Wednesday, March 11, 2015

Great Lakes Ships in Port

Just down the road from Indian Falls we drove past the Owen Sound Harbour, and found that two large Great Lakes freighters were here, tied up for the winter, now that Georgian Bay (and most of the Great Lakes), has totally frozen over.

The Saginaw is a self-unloading bulk carrier, whose home port is Lake Dover on Lake Erie.  She started life as the John J. Boland.  She's been refitted more than once, and now can carry coal, stone, salt or wheet.  She's likely here to pick up a load of wheat from the elevators in the background, but possibly just to layup over the winter.  She dropped off a load of salt when she arrived.

The Saginaw is nearly 200 metres long, and over 20 metres wide, with a capacity of just over 20,000 tones.  Did you know you can look up all the details of Great Lakes ships on a site like 'boatnerd.com', and find out where ships currently are on 'vesselfinder.com'?  You can find out about any ship you see sailing, as long as you get the name.

Looks like this ship has scraped up against a few docks since its last paint job!  You can also see the 250 foot unloading boom, which has collapsed while in use twice in her lifetime and been replaced or repaired.

The Algomarine, a slightly younger and larger ship, is sitting across the harbour, likely in town to pick up a load of bulk cement.  Both of these ships needed help from icebreakers to get safely in to the docks when they arrived a few weeks ago.

This satellite image, which is a week old now, shows how much of Georgian Bay and Lake Huron (as well as Lake Erie), is frozen.  The Great Lakes reached 88% ice cover this winter, just less than last year's record 92%.  But with the above zero temperatures this week, the lakes are opening fast.

Just down toward the inner harbour, our favourite ferry, the Chi-Cheemaun ('Big Canoe' in Ojibway) is laid up for the winter.  Winter layups are usually used for routine annual maintenance and refurbishing on all these ships.

And I realized while we were there that all these ships have some crew still living on board for the winter.  This is the big hydro feed for the Chi-Cheemaun, and the crew entrance while in dock.  We saw several crew members arrive or leave while we were there.

Not in 'the valley', but another aspect of our winter season.  And when the ice goes out and the ships can sail again it's a big seasonal change!


17 comments:

  1. It won't take long before things start really opening up. The ships stand out nicely in the ice like that.

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  2. Down here our lake Erie is beginning to thaw and fast with the warm sun and temps ! Our Otter River that runs through our valley and into lake Erie is becoming swollen with this big melt down ! Wonderful photos and info , Thanks for sharing , have a good day !

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  3. Nice photos of the ice bound ships in harbor. Let me know when the ice is gone & people are swimming & boating again. It will then be time for us to come home.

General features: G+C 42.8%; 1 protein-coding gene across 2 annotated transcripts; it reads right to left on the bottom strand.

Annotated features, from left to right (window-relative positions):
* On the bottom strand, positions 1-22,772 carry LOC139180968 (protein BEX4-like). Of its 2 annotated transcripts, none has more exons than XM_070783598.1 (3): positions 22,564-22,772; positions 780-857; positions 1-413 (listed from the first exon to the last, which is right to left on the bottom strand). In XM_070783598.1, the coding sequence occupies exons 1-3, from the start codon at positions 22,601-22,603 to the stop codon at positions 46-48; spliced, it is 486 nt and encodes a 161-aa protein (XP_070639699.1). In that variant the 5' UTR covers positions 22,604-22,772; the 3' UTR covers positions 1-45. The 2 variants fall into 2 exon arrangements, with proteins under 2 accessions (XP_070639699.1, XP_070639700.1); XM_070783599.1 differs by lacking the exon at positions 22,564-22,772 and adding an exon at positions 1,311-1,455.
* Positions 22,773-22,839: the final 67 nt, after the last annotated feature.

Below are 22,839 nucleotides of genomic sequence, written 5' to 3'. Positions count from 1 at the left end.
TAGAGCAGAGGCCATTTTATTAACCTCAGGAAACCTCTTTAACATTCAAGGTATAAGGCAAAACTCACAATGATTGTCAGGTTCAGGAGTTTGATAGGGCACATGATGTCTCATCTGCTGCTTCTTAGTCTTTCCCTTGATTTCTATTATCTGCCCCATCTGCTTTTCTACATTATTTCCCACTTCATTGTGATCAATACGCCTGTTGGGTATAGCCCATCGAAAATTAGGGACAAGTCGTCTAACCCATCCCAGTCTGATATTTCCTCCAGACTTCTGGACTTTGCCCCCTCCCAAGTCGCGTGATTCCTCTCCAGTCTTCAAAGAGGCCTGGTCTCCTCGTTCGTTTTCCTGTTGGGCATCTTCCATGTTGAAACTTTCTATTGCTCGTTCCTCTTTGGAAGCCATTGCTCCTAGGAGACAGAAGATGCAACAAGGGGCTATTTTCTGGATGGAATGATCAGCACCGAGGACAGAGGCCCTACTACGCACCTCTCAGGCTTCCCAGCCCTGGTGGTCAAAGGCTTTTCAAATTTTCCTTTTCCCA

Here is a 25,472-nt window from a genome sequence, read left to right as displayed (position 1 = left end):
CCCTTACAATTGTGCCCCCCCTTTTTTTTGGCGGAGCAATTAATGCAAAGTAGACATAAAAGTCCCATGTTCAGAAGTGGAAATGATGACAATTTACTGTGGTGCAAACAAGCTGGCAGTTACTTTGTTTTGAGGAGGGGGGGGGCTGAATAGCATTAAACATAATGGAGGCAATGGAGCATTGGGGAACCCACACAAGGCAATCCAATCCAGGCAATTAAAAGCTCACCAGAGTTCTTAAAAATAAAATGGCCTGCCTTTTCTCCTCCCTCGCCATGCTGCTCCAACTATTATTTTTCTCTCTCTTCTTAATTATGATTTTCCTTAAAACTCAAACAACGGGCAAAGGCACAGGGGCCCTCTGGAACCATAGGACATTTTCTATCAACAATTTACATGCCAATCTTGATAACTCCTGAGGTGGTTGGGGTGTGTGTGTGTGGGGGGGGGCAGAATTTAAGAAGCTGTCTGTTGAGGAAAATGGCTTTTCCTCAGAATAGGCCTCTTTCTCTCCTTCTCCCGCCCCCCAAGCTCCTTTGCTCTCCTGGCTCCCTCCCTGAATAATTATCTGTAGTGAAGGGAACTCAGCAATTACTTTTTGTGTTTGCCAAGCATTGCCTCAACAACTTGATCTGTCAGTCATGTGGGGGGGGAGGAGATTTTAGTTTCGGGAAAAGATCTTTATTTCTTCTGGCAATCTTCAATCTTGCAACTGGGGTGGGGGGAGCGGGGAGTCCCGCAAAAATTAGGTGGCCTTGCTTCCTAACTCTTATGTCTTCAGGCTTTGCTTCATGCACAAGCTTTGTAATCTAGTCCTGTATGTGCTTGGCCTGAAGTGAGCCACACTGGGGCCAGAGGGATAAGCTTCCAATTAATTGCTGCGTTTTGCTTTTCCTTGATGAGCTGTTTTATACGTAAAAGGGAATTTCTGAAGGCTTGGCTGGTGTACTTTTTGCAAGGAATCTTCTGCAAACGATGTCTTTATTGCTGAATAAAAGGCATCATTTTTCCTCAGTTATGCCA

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  4. Having lived in more southern climes I cannot even imagine that much ice and cold weather.

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  5. That satellite picture of the lake on the ice is amazing. That's a lot of ice!!!

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  6. Those big ships are amazing! I still marvel that they can float.

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  7. Very impressive ships! And a lot of ice!!

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  8. Such large and impressive ships! I heard the lakes were extremely frozen this winter--more ice than was seem in many years.That satelitte view was amazing!

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  9. Another fine group of photos. The freeze over is good news. It prevents evaporation in the winter months.

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  10. I didn't know that about ship details on line. How much our lives have changed in recent years! And I'm glad you don't feel constrained to stay in your own valley. I'm learning so much! :-)

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  11. goodness, they are massive!! very nice images of them!!!!

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  12. I love seeing the big ships. One always wonder how they stay afloat!

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  13. wonderful post. love seeing the big ships on the lakes.

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  14. Thank you for a very interesting post and for the address where you can look-up ships. That is useful to have. You always want more information when you see big ships like these. There was one in Dyers Bay last fall. A group of us were wondering what it was doing there. We could have looked it up.

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  15. We'll be heading up through Duluth on our way to Two Harbors in May and I'm sure we'll see lots of freighters. My husband loves the big boats!

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  16. I liked seeing this aspect of your world too. Since I'm also on a Great Lakes port. We get freighters too, I just haven't pictured any. The docks they usually go to do not have public access.

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